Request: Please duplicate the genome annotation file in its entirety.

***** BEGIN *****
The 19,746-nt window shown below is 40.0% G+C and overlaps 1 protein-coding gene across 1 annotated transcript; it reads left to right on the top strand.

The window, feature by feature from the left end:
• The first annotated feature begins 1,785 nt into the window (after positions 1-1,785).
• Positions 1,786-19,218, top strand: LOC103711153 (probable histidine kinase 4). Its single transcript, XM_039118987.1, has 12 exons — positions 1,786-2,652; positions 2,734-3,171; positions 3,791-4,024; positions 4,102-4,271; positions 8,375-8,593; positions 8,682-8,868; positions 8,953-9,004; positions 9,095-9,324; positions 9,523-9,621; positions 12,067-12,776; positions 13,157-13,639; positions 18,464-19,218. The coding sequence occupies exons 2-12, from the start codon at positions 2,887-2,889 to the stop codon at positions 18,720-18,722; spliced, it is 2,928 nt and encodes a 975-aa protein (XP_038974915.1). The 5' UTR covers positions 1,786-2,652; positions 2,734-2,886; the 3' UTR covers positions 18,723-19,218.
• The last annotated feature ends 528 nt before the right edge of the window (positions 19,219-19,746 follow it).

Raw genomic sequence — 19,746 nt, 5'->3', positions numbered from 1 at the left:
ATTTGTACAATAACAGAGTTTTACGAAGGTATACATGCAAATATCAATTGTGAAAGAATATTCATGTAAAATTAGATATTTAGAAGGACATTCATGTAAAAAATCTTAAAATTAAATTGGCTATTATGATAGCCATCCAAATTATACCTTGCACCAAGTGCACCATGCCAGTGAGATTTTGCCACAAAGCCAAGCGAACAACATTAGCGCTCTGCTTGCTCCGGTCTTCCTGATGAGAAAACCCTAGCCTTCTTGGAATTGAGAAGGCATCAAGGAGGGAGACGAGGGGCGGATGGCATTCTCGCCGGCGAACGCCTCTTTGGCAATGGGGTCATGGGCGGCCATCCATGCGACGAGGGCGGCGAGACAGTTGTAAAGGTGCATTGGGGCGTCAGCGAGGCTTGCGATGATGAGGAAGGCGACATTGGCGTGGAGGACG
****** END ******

The 19,746-nt window shown below is 40.0% G+C and overlaps 1 protein-coding gene across 1 annotated transcript; it reads left to right on the top strand.

The window, feature by feature from the left end:
• The first annotated feature begins 1,785 nt into the window (after positions 1-1,785).
• Positions 1,786-19,218, top strand: LOC103711153 (probable histidine kinase 4). Its single transcript, XM_039118987.1, has 12 exons — positions 1,786-2,652; positions 2,734-3,171; positions 3,791-4,024; positions 4,102-4,271; positions 8,375-8,593; positions 8,682-8,868; positions 8,953-9,004; positions 9,095-9,324; positions 9,523-9,621; positions 12,067-12,776; positions 13,157-13,639; positions 18,464-19,218. The coding sequence occupies exons 2-12, from the start codon at positions 2,887-2,889 to the stop codon at positions 18,720-18,722; spliced, it is 2,928 nt and encodes a 975-aa protein (XP_038974915.1). The 5' UTR covers positions 1,786-2,652; positions 2,734-2,886; the 3' UTR covers positions 18,723-19,218.
• The last annotated feature ends 528 nt before the right edge of the window (positions 19,219-19,746 follow it).

Raw genomic sequence — 19,746 nt, 5'->3', positions numbered from 1 at the left:
ATTTGTACAATAACAGAGTTTTACGAAGGTATACATGCAAATATCAATTGTGAAAGAATATTCATGTAAAATTAGATATTTAGAAGGACATTCATGTAAAAAATCTTAAAATTAAATTGGCTATTATGATAGCCATCCAAATTATACCTTGCACCAAGTGCACCATGCCAGTGAGATTTTGCCACAAAGCCAAGCGAACAACATTAGCGCTCTGCTTGCTCCGGTCTTCCTGATGAGAAAACCCTAGCCTTCTTGGAATTGAGAAGGCATCAAGGAGGGAGACGAGGGGCGGATGGCATTCTCGCCGGCGAACGCCTCTTTGGCAATGGGGTCATGGGCGGCCATCCATGCGACGAGGGCGGCGAGACAGTTGTAAAGGTGCATTGGGGCGTCAGCGAGGCTTGCGATGATGAGGAAGGCGACATTGGCGTGGAGGACG